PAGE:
CPVC Pipes + Repairs to Mobile Homes


#1

Friends -

I’m buying a lot of homes these days. I thought I had run into everything, but now I’ve (inadvertently) purchased a few homes with CPVC piping. My plumber suggests replacing the CPVC in the entire house ($1,500 - $2,000 expense). I think he is trustworthy, and he says the stuff is junk and if I don’t replace it, it’ll wind up costing me way more in ‘band-aid’ repairs over the next few years.

Has anyone else run into homes with CPVC? Should I replace it, or just patch it every time it breaks…?

Many thanks,

-jl-


#2

link. He may have been good intentioned but ill-informed. He may have been thinking of PB piping.

This was truly a troublemaker and caused leak problems.

This is what he has identified as your pipe:

http://www.ppfahome.org/cpvc/index.html

This is the PB pipe which is grey, black or sometimes silver in color. It was manufactured in the 1970’s.

http://www.cbc.ca/consumers/market/files/home/pipes/identify.html

Hope this helps. Replace with PEX piping.


#3

Jefferson,

cpvc piping is not uncommon in mobile homes. It is problematic in that it breaks, splits and shatters easily if the pipes are exposed to freezing weather or the home sits unheated and un-winterized.

Once again (a la Tony Colella), it all depends on what you are doing with the home. If you are selling it for cash, make sure any pipes are repaired and there are no exposed pipes. If you are renting, I recommend replacing EVERYTHING with PEX (as does Don above). If you are selling on a note, you have to decide whether your buyers will keep up the heat and not leave any pipes exposed because if you get that home back it may be a disaster.

I bought a '93 DW in 2003 with cpvc and learned the hard way. I fixed 13 leaks before I learned my lesson.

Steve


#4

Right On, Steve. However, I used that old nemesis word


#5

I will never, ever, ever, ever, ever, ever allow repair cpvc again. I have a very long, painful exprience with cpvc that I have shared in the past but suffice it say that Dr. B is absolutely correct in his post.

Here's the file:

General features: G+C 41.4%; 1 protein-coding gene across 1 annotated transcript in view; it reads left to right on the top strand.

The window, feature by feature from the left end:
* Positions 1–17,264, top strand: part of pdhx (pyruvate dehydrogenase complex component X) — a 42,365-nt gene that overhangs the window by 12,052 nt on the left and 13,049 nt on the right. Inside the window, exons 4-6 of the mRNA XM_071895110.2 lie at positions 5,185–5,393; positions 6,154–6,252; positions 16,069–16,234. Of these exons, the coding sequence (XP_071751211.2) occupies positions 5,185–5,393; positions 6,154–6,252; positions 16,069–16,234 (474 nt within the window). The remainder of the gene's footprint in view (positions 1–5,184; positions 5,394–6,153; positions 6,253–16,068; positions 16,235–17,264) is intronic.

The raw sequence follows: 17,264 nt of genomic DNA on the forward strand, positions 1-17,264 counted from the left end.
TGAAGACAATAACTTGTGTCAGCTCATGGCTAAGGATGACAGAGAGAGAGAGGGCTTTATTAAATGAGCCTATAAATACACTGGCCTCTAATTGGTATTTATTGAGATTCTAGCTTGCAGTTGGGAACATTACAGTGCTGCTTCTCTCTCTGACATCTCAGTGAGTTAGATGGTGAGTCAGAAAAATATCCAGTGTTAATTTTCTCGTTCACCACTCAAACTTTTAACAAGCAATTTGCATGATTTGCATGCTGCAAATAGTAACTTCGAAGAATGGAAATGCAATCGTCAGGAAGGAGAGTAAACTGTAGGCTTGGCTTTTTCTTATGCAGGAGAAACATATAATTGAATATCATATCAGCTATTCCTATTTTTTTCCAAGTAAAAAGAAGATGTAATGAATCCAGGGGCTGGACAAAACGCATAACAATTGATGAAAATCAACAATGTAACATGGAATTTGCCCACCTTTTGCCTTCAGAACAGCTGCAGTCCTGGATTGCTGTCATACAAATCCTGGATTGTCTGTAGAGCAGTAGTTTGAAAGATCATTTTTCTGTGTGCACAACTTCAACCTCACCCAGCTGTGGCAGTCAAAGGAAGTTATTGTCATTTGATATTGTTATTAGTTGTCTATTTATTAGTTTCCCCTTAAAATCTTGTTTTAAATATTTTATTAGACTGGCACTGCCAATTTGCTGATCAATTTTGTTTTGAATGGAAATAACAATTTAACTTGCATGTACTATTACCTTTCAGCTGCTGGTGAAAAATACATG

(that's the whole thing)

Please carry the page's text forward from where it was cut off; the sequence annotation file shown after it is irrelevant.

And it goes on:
I have learned the hard way that if you find one broken CPVC line under your home that is likely caused by freezing then there are dozens more. These pipes split under freezing conditions. Instead of just one spot breaking the entire stalk may split in one, hidden crack from fitting to fitting. I started out replacing that stalk, turned on the water and then found the next. This went on for days in terrible and cold conditions. I finally got it all fixed after essentially replumbing the entire double wide one split at a time but the worst part is that is now re-plumbed with … you got it… CPVC!

I only use PEX now with an occassional Schedule 40 PVC (not to be confused with CPVC) to act as a transition where the water comes out of the ground from the main line.

I can replumb an entire home for a few hundred dollars worth of PEX tubing and then fittings. I do the work myself. I buy the fittings at a plumbing supply store (I cried when I found out how much cheaper they are then lowes). Lowe’s and home depot charge almost $2 or more for some fitting where I can buy them for 1/4 of the price or more when buying in bulk at the plumbing supply store.

The PEX tool is expensive (about $135) but well worth it. DO NOT BUY THE PEX TOOLS AT HOME DEPOT OR LOWES! Those tools are too big to use in mobile homes. They are close to bolt cutters in size. You need to buy the smaller, hand sized ones for sale at the plumbing supply stores and online.

Even when I paid a professional handyman service some years ago to replumb a sinlgewide with PEX they charged about $1,200 and were done in about a day.

I now do it myself for less than half of that and I do it the way I want it done.

I have even replumbed some homes by moving all of the lines inside the home so that I would never have to crawl under the home again. I created a chase type box along the edge of the ceiling and wall and ran the main lines from one end of the home to the other (where water was needed) and then came off of that to supply toilets, baths and sinks. No one knows what in that box even if they notice it.

Now the tenant will immediately notice if a leak is occurring and I can stand in the warmth of the home to repair it instead of laying in a cold puddle under the home to repair it.

I also find that if the tenant has heat, I have no leaks!

Tony


#6

…with you, Tony.

I interpreted Jefferson’s post as meaning: “OOPS, now here’s a real problem. This MH has CPVC pipes in it.”